ALBUM REVIEW: Low – Double Negative

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Press play and the first thing you’ll hear on the new Low album is the equivalent of a digital sandstorm.

Slowly but surely, out of the static and sonic scree comes the voice of Alan Sparhawk, sounding like a ghost trying with all his might to re-engage with the physical world. It’s a fascinating way to open an album; a new approach for Low and one that sets the scene for their most experimental and strangely beautiful record to date.

There’s a strong David Lynch aesthetic at play across Double Negative. That blend of a sense of foreboding and unease mixed with tender and affecting musical emotiveness. ‘Dancing And Blood’ continues to ratchet up the tension and usher the listener further into the present. Producer BJ Burton has worked in Bon Iver’s studio and you can certainly hear elements of the creative deconstructionist approach to traditional song that has happened within those walls. Mimi Parker takes the lead vocal on ‘Fly’ and it’s a powerful moment, almost backwoods ecclesiastical in the way it billows and urges. The defiance is short lived though as ‘Tempest’ submerges their voices in grainy, almost all-consuming decay. The clouds part momentarily before the connection is again violently disrupted.

‘Always Trying To Work It Out’ is a soulful suffocated pop song while ‘Poor Sucker’ is unsettling and laced with existential dread. When ‘Dancing And Fire’ emerges with pristine, clean guitars and an unprocessed vocal from Sparhawk, it sounds positively calming, Parker’s voice acting like a tonal echo chamber. “It’s not the end, it’s just the end of hope,” they sing, and it sums up the album’s themes of standing up for one’s beliefs, the danger of losing optimism and how the negative forces in the world are warning signs to correct things before it’s too late.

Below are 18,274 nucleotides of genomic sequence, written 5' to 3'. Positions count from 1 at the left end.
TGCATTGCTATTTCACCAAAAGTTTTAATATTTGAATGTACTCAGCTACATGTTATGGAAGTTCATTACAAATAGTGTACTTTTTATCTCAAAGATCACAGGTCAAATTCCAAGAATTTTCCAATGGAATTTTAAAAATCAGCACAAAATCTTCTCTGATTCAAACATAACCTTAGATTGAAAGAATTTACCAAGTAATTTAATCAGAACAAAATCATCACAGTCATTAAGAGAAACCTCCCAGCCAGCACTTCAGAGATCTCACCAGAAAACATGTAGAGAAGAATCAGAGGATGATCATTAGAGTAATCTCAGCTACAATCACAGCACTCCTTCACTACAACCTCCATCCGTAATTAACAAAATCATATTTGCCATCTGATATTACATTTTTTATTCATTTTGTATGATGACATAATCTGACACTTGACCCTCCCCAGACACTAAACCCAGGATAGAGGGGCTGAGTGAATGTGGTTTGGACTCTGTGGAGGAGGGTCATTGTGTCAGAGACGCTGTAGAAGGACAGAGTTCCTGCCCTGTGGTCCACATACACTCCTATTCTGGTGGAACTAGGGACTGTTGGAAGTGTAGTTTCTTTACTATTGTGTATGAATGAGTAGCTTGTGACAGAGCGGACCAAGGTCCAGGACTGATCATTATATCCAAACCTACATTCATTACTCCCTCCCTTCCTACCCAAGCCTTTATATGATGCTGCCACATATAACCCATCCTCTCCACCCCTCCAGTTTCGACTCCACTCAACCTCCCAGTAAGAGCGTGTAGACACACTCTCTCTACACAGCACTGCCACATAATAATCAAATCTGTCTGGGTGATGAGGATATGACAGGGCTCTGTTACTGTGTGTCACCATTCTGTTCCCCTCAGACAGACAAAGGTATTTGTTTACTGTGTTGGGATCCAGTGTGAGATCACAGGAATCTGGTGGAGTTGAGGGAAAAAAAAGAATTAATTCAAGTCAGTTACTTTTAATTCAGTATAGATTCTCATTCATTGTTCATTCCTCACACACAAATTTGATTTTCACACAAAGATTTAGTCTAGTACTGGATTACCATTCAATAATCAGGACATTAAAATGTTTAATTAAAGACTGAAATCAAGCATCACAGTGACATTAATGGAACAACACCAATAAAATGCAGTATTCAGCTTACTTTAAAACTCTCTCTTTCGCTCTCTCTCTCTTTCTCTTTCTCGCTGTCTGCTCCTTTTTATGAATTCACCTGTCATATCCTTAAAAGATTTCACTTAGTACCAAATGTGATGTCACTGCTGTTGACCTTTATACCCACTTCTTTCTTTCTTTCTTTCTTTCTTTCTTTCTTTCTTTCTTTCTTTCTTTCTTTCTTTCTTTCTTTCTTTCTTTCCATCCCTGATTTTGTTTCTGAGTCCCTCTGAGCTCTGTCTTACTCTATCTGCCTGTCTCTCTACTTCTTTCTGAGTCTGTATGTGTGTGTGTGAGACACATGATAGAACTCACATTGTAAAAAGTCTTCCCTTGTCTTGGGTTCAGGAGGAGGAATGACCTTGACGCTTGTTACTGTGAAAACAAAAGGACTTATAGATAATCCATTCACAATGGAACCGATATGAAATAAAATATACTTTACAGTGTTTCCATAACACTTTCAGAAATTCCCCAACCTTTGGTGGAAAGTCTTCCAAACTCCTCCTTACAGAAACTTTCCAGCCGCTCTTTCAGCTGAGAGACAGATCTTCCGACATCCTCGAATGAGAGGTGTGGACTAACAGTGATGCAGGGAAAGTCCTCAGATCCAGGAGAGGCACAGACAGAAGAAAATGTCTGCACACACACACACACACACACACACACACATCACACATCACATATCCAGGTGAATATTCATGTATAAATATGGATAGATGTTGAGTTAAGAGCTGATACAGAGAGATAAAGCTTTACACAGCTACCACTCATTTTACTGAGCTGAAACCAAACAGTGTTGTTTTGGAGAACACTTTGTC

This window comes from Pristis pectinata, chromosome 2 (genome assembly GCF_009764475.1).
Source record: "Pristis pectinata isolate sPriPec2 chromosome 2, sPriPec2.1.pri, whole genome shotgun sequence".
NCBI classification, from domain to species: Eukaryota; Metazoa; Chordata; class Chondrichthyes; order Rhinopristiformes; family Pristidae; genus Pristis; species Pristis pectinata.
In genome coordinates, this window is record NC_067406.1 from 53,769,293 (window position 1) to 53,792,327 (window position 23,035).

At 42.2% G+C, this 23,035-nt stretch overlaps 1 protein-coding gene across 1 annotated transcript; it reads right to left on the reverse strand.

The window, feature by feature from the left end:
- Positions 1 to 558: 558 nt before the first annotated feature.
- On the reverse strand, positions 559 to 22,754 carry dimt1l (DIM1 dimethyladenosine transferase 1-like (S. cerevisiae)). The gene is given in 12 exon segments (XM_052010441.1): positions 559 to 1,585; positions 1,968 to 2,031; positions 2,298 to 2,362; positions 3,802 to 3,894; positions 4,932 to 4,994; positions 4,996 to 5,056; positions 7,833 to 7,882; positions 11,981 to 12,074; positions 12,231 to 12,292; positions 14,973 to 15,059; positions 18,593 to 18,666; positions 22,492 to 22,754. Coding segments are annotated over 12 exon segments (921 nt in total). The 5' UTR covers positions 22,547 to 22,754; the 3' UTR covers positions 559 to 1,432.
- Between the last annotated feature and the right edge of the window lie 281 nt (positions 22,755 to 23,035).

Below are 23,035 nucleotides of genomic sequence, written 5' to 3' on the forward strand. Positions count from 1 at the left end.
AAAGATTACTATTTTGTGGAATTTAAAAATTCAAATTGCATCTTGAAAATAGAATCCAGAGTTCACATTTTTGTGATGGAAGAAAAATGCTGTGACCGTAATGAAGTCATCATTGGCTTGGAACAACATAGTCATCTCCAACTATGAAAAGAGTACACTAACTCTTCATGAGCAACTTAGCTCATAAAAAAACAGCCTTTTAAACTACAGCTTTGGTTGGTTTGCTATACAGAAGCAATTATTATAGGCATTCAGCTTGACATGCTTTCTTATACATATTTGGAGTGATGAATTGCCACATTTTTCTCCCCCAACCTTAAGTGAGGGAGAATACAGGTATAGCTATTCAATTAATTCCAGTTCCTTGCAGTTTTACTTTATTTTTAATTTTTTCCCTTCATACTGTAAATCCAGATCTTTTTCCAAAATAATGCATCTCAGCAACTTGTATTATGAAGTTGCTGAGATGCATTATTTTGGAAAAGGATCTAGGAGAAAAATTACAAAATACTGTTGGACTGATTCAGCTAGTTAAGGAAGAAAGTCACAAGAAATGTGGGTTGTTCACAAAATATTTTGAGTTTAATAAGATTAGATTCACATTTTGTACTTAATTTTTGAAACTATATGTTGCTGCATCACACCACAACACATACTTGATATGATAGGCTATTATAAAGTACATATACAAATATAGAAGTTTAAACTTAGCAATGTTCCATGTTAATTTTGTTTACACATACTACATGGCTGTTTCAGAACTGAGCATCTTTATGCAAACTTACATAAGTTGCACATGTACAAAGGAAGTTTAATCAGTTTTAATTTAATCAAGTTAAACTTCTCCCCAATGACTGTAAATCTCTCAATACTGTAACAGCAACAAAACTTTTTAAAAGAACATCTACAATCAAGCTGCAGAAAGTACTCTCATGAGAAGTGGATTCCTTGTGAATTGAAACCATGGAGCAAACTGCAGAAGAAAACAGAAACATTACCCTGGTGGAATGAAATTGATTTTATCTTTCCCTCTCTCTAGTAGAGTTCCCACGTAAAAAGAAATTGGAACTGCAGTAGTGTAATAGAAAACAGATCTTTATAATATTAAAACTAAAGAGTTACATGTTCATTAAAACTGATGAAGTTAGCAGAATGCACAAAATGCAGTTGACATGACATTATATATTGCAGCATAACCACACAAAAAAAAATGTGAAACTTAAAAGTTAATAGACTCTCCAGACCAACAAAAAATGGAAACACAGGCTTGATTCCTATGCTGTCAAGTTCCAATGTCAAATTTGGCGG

Low leave us with ‘Disarray’, a robotic dance at a death disco and a plea for change; “Before it falls into total disarray, you’ll have to learn to live a different way.Double Negative is bold and powerful music, fusing the avant-garde and traditional song with both friction and harmony. It’s unnerving, visceral and wholly compelling.

Chris Familton

ALBUM REVIEW: Harmony – Double Negative

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Melbourne’s Harmony have had a four year break between albums but that time has clearly been well spent with Double Negative the strongest culmination of their soulful, ragged and cathartic sound.

 Carpetbombing (2014) was a sprawling collection of songs that often sounded brittle and impenetrable, the core of the songs sonically buried beneath the surface. It still impressed but the good news is that on Double Negative they’ve tightened their arrangements and collated an economical 40 minute record that blossoms courtesy of a warm and open production sound. 

The key tenets of Harmony are the full-throated bellows and raw exaltations of singer Tom Lyngcoln and the contrasting beauty of the female-voiced avant-choir. Combined with the post-punk meets Neil Young and Dirty Three musical backdrop, it all makes for a constantly fascinating and emotionally visceral album. 

Stripping the songs of extraneous noise has provided a focal point for Lyngcoln’s songs and lyrics, where his words are carried aloft on his delivery, not relegated to just sounds and vowels. Opener ‘I Love You’ sets a high, almost attainable, bar but they consistently get close, right across the album. ‘Fatal Flaw’ has a wonderfully infectious, maudlin quality while ‘It Hurts’ is a primitive collision of astral guitar and hammering drums. 

Constantly exploring the possibilities of their sound – from minimalism to angst-ridden, inner city confessional howls, it all makes glorious sense in the hands of Lyngcoln and his existential choir.

Chris Familton

NEW MUSIC: Low Share Three New Songs from ‘Double Negative’.

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Low have a new album called Double Negative coming out via Sub Pop Records on September 14th and today the label has shared a clip featuring videos for three of its songs – ‘Quorum’, ‘Dancing And Blood’ and ‘Fly’.

Working again with producer B.J. Burton, Mimi Parker and Alan Sparhawk and bassist Steve Garrington returned once again to Justin Vernon’s April Base studio in Eau Claire, Wisconsin (where they recorded 2015’s Ones and Sixes). Rather than obsessively write and rehearse at home in Duluth, Minnesota, they would often head southeast to Eau Claire, arriving with sketches and ideas that they would work on for days with Burton. Band and producer became collaborative co-writers, building the pieces up and breaking them down until their purpose and force felt clear.

Tracklisting:
1. Quorum
2. Dancing and Blood
3. Fly
4. Tempest
5. Always Up
6. Always Trying to Work It Out
7. The Son, The Sun
8. Dancing and Fire
9. Poor Sucker
10. Rome (Always in the Dark)
11. Disarray
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